by Jeff Santosuosso

For all the times I left this place
after hours
I never turned off the lights,
last to leave.
That was for the cleaning crew
who worked so late
I sometimes wondered if the place ever went

It is now,
now that I’ve flipped the switch.

The boys in blue have arrived,
crew cuts, cut offs, and work boots,
heavy gloves, back braces and dollies
to cart it all away.

Across a parking lot filled with portable containers,
spray painted stencil lettering in transport code
like some Braille tattoo cuneiform
on a Rosetta Stone Rubik’s Cube. Grey.
On a high-speed train these stencils
might look like pebbles in a stream,
clouds passing a time-lapse day in seconds.
But here, they are squared.

This lot is not for us pedestrians,
for we are live and mobile.
But here, I have found stasis.
The boxes coax no entry. They lie.
Hulking huge boxes with rivets, latches and clasps
forged and flattened by Vulcan himself.
Nearly headstones, grey on grey,
lifeless ash lot compacted at my feet,
offering nothing to the boxes except rest.
Through this maze,
I risk injury of body, feel injury of mind.
These temple guards at hell,
preventing exit,
just as I cross, turning my back,
the widest gangplank I’ve imagined,
the lowest gallows.
When I cross over, part of me will have died.

I leave those vaults behind.

IMAGE: “Standing Around While We All Are Sinking” by Roger Brown (1977).

NOTE FROM THE AUTHOR: The move is based on having worked for a successful division of a large company. Despite our success, we were divested and given the choice to move hundreds of miles away. While in the long run, it was not a bad event, it was quite stressful to uproot our family. We had a six-year-old at the time. Plus, we couldn’t help feeling a bit “discarded.” During the “pre-divestiture” period, we worked for six months with those who worked in the same building but not the same division. They suffered survivor guilt. Meanwhile, we were subtly and inadvertently treated like castoffs. During the move itself, the parking lot was filled with these huge containers that resembled railway cars. I’ll never forget the site of them, nor the feeling of walking around them curiously, even though they were placed in a remote edge of the lot.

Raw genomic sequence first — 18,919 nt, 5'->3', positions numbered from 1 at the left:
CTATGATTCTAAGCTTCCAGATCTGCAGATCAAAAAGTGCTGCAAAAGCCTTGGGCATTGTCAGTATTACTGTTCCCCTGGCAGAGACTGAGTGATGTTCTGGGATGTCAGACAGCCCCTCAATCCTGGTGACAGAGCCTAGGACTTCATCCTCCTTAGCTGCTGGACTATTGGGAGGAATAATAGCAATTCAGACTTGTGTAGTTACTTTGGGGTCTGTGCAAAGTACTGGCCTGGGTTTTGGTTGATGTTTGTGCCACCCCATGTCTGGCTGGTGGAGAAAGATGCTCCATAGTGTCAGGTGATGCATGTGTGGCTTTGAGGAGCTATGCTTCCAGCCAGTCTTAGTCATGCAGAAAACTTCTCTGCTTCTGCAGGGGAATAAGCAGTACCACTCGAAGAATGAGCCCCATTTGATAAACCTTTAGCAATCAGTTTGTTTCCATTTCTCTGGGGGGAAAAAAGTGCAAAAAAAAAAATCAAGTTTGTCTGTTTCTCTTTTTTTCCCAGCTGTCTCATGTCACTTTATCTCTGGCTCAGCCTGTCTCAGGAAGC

ABOUT THE AUTHOR: Jeff Santosuosso is a business consultant and poet living in Pensacola, Florida. A member of the Florida State Poets Society, he is co-editor of panoplyzine.com, an online journal dedicated to poetry and short prose. His work has been nominated for the Pushcart Prize and has appeared in San Pedro River Review, Red Fez, Stories of Music (coming, autumn, 2016), Illya’s Honey, Red River Review, Texas Poetry Calendar, Avocet, First Literary Review–East, and other online and print publications. You can find him on Facebook.